Orlando artists design visual interpretations of indie brewers’ creations | Drinking, Nightlife & Parties | Orlando
Go ahead, judge a beer by its cover – these local artists design visual interpretations of indie brewers’ creations
With so many brews to choose from, indie breweries are looking for anything to make their products stand out. As creativity in brewing explodes, so too has packaging – beautifully designed bottle and can labels are everywhere, making every beer cooler a mini-art gallery.
Orlando-based designer Clark Orr (of Johnny Cupcakes and Hellcats Inc. fame) has created a slick set of can labels for DeLand brewer Persimmon Hollow Brewing Co., whose traditional-with-a-twist style mirrors his own distinctive, vintage sign-inspired aesthetic.
While they’re impressively tight to look at, the PHBC cans present much like a mass-market can – readily recognizable as a beer, packed with all the fine print you’re used to and clearly bound for the big time. Local artist Sean Jones, whose art is better known under his nom de plume Humid Daze, gets a lot weirder in his work for Archetype Brewing. If beer labels are the new album covers, Jones is the Roger Dean to Orr’s Reid Miles.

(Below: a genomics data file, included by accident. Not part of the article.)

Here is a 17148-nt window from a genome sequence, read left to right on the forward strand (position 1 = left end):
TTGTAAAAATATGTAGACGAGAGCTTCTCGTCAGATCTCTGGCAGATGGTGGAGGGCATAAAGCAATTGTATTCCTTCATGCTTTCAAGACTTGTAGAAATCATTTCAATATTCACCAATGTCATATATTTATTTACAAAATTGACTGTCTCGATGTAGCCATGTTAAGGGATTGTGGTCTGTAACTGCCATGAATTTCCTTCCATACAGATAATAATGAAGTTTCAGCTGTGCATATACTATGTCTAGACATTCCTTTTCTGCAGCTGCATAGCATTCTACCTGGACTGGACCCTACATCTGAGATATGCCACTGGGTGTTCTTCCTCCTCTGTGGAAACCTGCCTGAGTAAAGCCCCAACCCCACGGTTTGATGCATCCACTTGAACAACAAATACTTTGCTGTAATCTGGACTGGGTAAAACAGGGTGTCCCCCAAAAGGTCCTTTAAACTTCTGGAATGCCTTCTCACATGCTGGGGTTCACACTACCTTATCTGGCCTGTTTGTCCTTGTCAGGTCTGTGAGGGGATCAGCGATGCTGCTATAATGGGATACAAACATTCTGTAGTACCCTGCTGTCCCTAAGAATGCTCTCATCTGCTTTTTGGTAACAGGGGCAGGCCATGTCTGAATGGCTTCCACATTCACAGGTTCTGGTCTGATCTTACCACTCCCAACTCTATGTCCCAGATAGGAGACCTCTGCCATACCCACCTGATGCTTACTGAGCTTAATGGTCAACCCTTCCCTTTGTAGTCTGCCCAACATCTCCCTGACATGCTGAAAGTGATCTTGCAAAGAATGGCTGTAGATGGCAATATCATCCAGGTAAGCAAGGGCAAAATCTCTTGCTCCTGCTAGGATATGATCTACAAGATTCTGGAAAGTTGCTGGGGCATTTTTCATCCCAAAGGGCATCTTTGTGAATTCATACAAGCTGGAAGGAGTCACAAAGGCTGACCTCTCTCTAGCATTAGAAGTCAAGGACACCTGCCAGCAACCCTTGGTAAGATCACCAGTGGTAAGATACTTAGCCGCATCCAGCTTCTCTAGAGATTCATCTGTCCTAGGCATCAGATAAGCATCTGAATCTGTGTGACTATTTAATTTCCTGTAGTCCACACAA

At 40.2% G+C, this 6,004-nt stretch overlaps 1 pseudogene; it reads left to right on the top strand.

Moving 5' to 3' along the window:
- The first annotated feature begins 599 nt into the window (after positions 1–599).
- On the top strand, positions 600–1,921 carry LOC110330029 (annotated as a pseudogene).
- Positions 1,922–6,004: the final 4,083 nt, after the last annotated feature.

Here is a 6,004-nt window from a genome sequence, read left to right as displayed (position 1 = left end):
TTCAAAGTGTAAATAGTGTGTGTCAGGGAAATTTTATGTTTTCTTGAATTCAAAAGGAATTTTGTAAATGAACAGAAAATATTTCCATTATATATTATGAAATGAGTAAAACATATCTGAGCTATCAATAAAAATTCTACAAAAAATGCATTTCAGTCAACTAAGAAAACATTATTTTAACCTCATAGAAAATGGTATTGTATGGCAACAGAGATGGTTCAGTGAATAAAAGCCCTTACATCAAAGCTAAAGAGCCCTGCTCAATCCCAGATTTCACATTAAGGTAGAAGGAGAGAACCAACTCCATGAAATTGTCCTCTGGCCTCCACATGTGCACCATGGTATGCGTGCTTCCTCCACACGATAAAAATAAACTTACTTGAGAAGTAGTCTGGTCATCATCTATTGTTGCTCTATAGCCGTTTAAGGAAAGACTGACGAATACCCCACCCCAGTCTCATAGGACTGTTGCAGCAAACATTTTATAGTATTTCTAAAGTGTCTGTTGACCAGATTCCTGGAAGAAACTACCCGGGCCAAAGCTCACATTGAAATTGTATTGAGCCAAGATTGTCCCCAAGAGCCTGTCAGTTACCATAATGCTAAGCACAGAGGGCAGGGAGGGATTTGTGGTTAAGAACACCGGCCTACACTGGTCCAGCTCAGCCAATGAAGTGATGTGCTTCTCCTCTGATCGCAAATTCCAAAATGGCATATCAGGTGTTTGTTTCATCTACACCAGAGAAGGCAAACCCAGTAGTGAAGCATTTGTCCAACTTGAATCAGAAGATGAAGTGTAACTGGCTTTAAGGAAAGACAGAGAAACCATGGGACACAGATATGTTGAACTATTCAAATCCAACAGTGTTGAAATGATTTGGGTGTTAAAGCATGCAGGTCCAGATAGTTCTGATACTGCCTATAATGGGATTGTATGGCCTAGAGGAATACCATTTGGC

Each of Archetype’s beer releases is inspired by a Jungian archetype, and with names like Cowboy Poet, Timely Surrender (shown right) and Unruly Mystic, it’s a joy to see labels as hazed-out and mysterious as the beers they’re wrapped around.
Archetype co-counder Steven Anan says, “When it comes to labels, we tell Sean to ‘do your thing and go nuts,’ and he never disappoints.” Jones, who works as a graphic designer at Maven Creative in his 9-to-5 life, says he was more of an illustrator and a painter when he was younger. “Humid Daze was more of a reason for me to stay up with my personal work,” Jones says.
We can only be grateful that he did and that Archetype was open to popping the top like this; with Jones visually interpreting each brew and Anan doing the same in haiku form, each Archetype can is like a fine-art object.
“I was a little nervous they weren’t going to be open to that, the point is usually to get your name out there,” admits Jones, “but they were really open and generous.”